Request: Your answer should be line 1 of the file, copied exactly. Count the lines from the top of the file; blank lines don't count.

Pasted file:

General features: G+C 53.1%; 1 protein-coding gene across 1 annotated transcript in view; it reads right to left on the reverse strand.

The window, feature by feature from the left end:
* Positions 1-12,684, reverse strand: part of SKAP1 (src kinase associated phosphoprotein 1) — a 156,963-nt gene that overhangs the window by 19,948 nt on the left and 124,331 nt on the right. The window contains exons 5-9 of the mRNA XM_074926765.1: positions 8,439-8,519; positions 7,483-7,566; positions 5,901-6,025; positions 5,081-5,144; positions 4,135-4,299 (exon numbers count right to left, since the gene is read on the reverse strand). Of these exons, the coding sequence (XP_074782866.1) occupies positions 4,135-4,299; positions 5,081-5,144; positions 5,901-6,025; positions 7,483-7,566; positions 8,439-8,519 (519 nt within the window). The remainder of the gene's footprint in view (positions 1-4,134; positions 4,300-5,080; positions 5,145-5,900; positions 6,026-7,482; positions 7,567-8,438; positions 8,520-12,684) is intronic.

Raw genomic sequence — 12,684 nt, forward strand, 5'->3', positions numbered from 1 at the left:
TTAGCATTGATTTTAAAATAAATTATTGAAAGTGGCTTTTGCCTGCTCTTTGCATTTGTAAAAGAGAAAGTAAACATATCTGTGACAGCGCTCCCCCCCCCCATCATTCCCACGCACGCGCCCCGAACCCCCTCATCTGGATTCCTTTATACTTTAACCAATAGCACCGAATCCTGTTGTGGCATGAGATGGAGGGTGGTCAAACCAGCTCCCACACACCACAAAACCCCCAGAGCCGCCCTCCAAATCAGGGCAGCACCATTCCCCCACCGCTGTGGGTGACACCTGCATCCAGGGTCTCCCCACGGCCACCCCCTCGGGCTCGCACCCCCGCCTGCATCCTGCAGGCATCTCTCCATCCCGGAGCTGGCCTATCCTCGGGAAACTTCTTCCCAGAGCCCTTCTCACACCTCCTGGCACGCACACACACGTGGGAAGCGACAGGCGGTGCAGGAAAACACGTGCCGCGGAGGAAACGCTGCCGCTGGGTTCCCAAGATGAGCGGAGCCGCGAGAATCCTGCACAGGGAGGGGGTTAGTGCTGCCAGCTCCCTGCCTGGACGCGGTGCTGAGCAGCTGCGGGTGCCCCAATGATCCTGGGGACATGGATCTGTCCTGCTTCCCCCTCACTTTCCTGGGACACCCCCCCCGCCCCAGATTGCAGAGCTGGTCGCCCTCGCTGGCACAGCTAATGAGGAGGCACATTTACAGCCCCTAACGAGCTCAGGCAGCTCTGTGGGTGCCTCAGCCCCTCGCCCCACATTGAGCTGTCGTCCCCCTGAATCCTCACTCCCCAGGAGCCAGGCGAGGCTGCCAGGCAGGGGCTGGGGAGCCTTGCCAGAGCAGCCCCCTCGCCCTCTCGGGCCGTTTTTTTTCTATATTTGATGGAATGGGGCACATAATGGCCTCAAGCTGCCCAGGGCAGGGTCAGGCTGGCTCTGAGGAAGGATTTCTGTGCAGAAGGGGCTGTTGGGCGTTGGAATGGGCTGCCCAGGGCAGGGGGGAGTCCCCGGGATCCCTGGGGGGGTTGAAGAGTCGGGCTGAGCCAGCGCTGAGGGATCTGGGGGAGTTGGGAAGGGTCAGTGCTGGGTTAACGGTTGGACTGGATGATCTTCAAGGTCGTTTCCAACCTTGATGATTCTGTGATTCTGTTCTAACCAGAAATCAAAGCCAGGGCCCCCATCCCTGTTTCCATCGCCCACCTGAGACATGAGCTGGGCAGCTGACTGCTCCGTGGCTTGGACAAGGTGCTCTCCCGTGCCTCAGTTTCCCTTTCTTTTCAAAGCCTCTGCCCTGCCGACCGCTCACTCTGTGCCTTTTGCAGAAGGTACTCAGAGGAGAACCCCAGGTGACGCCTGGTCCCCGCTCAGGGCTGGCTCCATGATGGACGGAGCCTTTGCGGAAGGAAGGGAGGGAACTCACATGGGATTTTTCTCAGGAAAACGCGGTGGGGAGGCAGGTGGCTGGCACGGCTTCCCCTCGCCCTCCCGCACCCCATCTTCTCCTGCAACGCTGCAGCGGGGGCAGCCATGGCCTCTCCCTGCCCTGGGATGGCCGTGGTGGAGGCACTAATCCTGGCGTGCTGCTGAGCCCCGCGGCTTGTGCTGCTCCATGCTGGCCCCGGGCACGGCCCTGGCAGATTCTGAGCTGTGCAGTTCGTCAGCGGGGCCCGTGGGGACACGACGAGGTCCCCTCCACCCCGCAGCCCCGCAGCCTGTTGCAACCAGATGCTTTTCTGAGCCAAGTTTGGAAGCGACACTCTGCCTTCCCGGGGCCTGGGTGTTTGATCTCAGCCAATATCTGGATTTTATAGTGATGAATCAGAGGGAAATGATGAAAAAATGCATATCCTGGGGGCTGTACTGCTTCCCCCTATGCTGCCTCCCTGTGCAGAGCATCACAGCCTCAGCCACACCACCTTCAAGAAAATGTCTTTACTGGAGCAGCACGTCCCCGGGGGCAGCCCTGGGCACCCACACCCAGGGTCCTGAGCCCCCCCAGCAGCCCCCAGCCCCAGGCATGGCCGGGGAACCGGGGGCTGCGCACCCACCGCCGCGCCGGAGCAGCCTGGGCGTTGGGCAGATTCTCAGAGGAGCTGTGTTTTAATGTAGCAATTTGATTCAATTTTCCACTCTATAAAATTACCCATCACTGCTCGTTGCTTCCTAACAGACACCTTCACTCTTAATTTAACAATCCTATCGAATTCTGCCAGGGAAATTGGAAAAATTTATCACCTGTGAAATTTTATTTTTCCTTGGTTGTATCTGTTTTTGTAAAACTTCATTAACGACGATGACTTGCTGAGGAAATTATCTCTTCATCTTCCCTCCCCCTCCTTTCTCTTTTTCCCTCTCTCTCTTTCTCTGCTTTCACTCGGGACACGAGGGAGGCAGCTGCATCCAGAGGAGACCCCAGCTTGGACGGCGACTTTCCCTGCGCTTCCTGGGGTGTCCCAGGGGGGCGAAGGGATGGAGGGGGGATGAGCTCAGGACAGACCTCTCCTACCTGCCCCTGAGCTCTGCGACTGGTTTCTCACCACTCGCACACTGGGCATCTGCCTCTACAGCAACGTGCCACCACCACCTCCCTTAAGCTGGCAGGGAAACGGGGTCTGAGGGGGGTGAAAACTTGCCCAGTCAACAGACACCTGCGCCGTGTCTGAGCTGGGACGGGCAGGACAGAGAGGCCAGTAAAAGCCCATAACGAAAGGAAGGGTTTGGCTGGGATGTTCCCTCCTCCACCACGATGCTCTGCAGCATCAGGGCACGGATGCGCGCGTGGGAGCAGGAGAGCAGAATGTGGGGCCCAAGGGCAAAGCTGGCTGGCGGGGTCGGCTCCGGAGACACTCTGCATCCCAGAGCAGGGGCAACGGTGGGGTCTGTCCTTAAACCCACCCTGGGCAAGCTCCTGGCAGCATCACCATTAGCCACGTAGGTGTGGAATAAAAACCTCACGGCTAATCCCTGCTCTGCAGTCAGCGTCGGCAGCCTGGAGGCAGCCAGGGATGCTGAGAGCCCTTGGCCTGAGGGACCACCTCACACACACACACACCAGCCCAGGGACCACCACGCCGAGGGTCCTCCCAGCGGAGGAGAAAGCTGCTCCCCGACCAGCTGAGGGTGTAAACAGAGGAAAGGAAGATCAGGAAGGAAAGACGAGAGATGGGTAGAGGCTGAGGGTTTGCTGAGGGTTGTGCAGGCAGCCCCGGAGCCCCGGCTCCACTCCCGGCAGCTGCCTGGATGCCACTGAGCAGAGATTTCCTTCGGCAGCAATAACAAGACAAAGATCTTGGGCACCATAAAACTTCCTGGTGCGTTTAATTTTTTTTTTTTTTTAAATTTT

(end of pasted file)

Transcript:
General features: G+C 53.1%; 1 protein-coding gene across 1 annotated transcript in view; it reads right to left on the reverse strand.